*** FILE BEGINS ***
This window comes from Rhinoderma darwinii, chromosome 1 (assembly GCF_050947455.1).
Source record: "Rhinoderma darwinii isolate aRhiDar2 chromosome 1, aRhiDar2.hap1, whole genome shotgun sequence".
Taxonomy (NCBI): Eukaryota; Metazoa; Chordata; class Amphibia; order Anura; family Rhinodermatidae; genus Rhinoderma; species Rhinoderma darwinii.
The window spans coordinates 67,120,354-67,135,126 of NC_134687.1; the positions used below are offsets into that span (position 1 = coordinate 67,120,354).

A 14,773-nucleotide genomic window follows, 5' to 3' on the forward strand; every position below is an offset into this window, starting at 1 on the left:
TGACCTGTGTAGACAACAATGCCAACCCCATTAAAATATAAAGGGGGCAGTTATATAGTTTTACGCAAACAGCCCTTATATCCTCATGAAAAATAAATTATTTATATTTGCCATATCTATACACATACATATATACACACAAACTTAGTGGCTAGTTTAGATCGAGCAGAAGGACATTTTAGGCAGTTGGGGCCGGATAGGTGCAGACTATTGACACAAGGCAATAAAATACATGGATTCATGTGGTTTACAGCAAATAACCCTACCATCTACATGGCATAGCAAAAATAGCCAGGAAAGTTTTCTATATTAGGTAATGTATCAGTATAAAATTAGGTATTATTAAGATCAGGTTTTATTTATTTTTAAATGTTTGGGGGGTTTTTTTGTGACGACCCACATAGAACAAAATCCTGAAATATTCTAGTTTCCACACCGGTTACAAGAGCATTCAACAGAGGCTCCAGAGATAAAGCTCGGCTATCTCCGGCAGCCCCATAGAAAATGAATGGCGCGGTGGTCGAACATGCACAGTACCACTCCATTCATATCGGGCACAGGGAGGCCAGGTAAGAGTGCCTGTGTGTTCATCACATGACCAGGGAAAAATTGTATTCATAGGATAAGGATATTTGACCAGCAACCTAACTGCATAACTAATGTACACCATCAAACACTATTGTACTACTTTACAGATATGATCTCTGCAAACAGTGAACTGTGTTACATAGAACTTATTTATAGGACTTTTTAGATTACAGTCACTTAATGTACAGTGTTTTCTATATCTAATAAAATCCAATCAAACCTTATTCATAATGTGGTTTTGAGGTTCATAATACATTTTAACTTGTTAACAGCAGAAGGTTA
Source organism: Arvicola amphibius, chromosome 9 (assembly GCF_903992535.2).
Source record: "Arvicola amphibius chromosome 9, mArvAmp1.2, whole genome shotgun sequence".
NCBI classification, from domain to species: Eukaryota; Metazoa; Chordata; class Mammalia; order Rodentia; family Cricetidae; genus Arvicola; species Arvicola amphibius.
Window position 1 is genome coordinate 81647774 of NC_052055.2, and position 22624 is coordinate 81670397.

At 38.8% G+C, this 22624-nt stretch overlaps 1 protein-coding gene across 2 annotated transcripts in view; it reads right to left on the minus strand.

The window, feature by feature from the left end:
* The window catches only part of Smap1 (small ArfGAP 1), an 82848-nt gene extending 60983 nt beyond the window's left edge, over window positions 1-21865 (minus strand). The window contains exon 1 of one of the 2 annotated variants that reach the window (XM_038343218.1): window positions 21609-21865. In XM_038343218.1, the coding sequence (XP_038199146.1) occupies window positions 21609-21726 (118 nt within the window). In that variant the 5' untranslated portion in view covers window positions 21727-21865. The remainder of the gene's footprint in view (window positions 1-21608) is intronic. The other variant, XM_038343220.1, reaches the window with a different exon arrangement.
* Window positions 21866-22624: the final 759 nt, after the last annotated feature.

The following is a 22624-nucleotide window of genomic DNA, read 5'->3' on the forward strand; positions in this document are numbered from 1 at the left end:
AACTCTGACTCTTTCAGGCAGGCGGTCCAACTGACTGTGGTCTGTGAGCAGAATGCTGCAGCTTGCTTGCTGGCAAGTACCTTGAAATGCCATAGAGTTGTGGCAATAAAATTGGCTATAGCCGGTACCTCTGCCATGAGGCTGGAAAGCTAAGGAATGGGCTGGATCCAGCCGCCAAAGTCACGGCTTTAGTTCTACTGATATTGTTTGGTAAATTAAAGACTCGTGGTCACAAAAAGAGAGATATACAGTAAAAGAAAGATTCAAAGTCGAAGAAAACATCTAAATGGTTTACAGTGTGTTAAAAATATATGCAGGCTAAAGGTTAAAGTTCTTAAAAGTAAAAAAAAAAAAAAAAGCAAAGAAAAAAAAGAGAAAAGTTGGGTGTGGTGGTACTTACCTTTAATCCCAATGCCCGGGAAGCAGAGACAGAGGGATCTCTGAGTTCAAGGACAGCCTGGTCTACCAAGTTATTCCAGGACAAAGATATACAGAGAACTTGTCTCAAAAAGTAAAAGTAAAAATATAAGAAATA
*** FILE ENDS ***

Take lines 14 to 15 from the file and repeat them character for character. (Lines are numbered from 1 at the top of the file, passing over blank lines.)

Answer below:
* Window positions 21866-22624: the final 759 nt, after the last annotated feature.

The following is a 22624-nucleotide window of genomic DNA, read 5'->3' on the forward strand; positions in this document are numbered from 1 at the left end: